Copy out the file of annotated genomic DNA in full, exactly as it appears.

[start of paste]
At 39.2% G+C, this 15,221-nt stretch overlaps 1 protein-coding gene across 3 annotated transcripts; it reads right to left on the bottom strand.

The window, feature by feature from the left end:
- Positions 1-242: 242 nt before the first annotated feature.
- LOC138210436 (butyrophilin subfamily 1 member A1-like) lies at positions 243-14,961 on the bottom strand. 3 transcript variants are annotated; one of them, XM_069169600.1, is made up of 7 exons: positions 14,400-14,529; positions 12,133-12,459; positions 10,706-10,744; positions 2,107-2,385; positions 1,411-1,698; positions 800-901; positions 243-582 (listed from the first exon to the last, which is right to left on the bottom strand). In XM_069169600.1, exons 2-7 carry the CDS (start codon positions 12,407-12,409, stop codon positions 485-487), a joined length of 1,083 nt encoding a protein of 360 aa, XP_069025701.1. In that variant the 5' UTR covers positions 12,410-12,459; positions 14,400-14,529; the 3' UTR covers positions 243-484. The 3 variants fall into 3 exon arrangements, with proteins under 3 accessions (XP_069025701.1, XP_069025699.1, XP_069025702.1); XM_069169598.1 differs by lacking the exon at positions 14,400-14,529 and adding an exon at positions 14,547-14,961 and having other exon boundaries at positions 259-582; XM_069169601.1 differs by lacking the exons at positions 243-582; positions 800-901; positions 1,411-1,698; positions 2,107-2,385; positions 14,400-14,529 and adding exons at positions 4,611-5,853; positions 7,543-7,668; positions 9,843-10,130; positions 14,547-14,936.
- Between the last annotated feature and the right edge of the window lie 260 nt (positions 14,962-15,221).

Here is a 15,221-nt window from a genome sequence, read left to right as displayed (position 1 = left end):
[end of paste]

At 39.2% G+C, this 15,221-nt stretch overlaps 1 protein-coding gene across 3 annotated transcripts; it reads right to left on the bottom strand.

The window, feature by feature from the left end:
- Positions 1-242: 242 nt before the first annotated feature.
- LOC138210436 (butyrophilin subfamily 1 member A1-like) lies at positions 243-14,961 on the bottom strand. 3 transcript variants are annotated; one of them, XM_069169600.1, is made up of 7 exons: positions 14,400-14,529; positions 12,133-12,459; positions 10,706-10,744; positions 2,107-2,385; positions 1,411-1,698; positions 800-901; positions 243-582 (listed from the first exon to the last, which is right to left on the bottom strand). In XM_069169600.1, exons 2-7 carry the CDS (start codon positions 12,407-12,409, stop codon positions 485-487), a joined length of 1,083 nt encoding a protein of 360 aa, XP_069025701.1. In that variant the 5' UTR covers positions 12,410-12,459; positions 14,400-14,529; the 3' UTR covers positions 243-484. The 3 variants fall into 3 exon arrangements, with proteins under 3 accessions (XP_069025701.1, XP_069025699.1, XP_069025702.1); XM_069169598.1 differs by lacking the exon at positions 14,400-14,529 and adding an exon at positions 14,547-14,961 and having other exon boundaries at positions 259-582; XM_069169601.1 differs by lacking the exons at positions 243-582; positions 800-901; positions 1,411-1,698; positions 2,107-2,385; positions 14,400-14,529 and adding exons at positions 4,611-5,853; positions 7,543-7,668; positions 9,843-10,130; positions 14,547-14,936.
- Between the last annotated feature and the right edge of the window lie 260 nt (positions 14,962-15,221).

Here is a 15,221-nt window from a genome sequence, read left to right as displayed (position 1 = left end):